VIDEO: Family Planning in Conflict AreasJune 3, 2010 By Tara Innes“Displaced people are like every other human being, they want, they need the advantage of family planning. They are asking only for services to be available for them, affordable for them, and acceptable for them,” said Dr. Grace Kodindo in a recent interview with ECSP about the challenges of family planning in conflict regions. The OB/GYN from Chad calls for family planning services to be included in the provisions made for displaced and refugee communities.
Kodindo identified five key barriers to family planning for displaced people, including a lack of coherent policies for displaced people in host countries and a lack of awareness and attention by donors to family planning. Other barriers include the lack of access in remote areas, and a lack of knowledge and therefore demand.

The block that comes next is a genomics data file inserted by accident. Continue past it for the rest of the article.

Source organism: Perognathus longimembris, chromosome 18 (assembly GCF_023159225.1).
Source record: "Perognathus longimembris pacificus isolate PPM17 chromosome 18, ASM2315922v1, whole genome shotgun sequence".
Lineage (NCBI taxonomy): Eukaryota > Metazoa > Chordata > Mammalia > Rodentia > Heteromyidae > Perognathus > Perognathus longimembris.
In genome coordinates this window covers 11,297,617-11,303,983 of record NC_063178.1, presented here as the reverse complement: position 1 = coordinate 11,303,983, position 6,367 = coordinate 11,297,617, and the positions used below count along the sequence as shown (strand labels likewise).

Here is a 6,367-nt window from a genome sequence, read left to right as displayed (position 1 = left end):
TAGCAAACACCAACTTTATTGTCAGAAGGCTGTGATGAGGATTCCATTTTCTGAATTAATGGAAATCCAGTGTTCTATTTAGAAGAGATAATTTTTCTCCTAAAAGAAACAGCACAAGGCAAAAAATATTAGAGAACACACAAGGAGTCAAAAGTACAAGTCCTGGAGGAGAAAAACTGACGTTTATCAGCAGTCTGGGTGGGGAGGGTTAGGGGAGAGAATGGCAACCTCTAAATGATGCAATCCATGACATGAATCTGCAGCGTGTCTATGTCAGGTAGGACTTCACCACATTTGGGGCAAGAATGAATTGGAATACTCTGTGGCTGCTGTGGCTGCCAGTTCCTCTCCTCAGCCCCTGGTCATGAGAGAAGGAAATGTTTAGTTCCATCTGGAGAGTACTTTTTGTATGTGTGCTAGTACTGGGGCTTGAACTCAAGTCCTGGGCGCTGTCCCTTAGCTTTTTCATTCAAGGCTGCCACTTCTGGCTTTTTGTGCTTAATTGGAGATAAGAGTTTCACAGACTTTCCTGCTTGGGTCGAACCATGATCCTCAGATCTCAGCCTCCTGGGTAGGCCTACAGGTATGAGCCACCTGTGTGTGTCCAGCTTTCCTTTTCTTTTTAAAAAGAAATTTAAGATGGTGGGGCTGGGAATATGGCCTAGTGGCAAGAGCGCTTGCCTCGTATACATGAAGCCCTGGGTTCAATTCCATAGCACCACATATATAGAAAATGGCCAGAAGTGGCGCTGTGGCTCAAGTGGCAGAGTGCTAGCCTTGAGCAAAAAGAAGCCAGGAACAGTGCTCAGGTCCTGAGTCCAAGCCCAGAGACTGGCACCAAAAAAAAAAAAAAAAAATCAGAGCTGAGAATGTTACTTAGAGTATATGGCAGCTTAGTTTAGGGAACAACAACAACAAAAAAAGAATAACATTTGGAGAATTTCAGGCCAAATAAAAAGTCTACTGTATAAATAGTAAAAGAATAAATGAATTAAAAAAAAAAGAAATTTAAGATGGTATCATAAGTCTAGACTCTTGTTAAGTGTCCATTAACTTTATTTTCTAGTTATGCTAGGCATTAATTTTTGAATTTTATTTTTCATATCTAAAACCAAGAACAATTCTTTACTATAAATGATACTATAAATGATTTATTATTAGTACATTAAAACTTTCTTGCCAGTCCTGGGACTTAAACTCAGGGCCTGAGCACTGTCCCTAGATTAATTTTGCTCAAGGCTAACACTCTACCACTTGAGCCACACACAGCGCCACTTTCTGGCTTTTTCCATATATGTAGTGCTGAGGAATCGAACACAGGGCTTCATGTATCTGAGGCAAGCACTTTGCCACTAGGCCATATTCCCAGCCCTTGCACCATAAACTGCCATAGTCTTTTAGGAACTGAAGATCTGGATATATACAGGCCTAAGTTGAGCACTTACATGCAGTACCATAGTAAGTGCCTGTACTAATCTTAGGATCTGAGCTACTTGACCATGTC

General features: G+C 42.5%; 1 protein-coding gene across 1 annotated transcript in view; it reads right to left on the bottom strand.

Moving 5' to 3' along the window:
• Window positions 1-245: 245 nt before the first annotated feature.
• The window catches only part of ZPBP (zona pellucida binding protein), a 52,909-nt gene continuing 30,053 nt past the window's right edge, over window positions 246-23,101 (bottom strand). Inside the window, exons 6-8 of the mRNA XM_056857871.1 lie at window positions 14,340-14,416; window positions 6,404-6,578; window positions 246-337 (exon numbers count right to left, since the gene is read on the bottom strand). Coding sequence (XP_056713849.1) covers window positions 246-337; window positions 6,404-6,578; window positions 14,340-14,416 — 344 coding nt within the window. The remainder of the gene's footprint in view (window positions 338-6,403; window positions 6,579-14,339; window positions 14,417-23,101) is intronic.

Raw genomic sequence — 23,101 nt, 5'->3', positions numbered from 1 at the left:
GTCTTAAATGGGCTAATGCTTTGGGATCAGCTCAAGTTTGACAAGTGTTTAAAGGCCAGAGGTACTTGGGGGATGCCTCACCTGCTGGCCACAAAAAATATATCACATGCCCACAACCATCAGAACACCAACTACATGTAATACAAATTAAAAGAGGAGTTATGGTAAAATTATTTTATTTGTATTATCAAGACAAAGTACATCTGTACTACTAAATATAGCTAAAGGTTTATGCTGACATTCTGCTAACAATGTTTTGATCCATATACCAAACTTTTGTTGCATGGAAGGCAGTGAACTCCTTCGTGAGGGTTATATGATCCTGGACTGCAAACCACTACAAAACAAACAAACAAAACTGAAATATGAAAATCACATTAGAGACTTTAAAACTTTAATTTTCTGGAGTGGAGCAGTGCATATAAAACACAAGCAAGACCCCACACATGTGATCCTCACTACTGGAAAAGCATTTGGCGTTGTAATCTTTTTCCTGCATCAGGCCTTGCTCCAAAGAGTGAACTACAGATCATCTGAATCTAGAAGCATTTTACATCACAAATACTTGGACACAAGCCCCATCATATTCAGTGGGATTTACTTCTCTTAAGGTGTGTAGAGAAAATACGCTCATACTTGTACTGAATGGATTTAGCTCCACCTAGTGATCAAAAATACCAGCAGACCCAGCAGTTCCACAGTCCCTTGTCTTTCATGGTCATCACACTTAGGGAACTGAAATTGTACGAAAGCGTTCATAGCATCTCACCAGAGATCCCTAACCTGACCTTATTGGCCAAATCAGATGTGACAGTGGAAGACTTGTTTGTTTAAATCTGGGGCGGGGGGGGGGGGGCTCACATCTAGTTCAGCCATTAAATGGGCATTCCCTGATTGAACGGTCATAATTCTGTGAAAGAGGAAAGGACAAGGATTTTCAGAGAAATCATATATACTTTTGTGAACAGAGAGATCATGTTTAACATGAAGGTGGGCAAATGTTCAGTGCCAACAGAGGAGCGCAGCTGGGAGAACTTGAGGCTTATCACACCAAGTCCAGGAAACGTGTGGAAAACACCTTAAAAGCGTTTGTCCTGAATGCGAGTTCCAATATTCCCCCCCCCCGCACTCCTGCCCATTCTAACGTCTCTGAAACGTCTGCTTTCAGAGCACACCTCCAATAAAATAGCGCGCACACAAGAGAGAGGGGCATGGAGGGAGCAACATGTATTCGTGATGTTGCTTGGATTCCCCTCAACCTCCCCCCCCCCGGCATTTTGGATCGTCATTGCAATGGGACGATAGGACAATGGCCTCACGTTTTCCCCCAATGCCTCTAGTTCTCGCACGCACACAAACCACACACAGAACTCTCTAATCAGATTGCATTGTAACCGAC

However, in many cases family planning services are very much in demand. One refugee mother compared herself to a “hen being followed by many chicks,” said Kodindo, who “ask[s] the government and the donors to give and to make policy that can really facilitate the provision of services and to provide funding so that services can be available to all these people.”
Kodindo, who recently spoke at a Wilson Center panel on “Family Planning in Fragile States,” is also speaking in DC on Thursday, June 3 at a showing of the documentary about her work in the Democratic Republic of the Congo, Grace Under Fire.
Join the Conversation
- UNICEF demands that water not be used to achieve ‘military and political gains’ in Syria
- Water, food security and human dignity - a nutrition perspective
- A long-overdue burial for the population vs. consumption question
- Sea levels will rise, experts warn, and 'it's not going to stop'
- Katrina: Lasting Climate Lessons for a Sinking City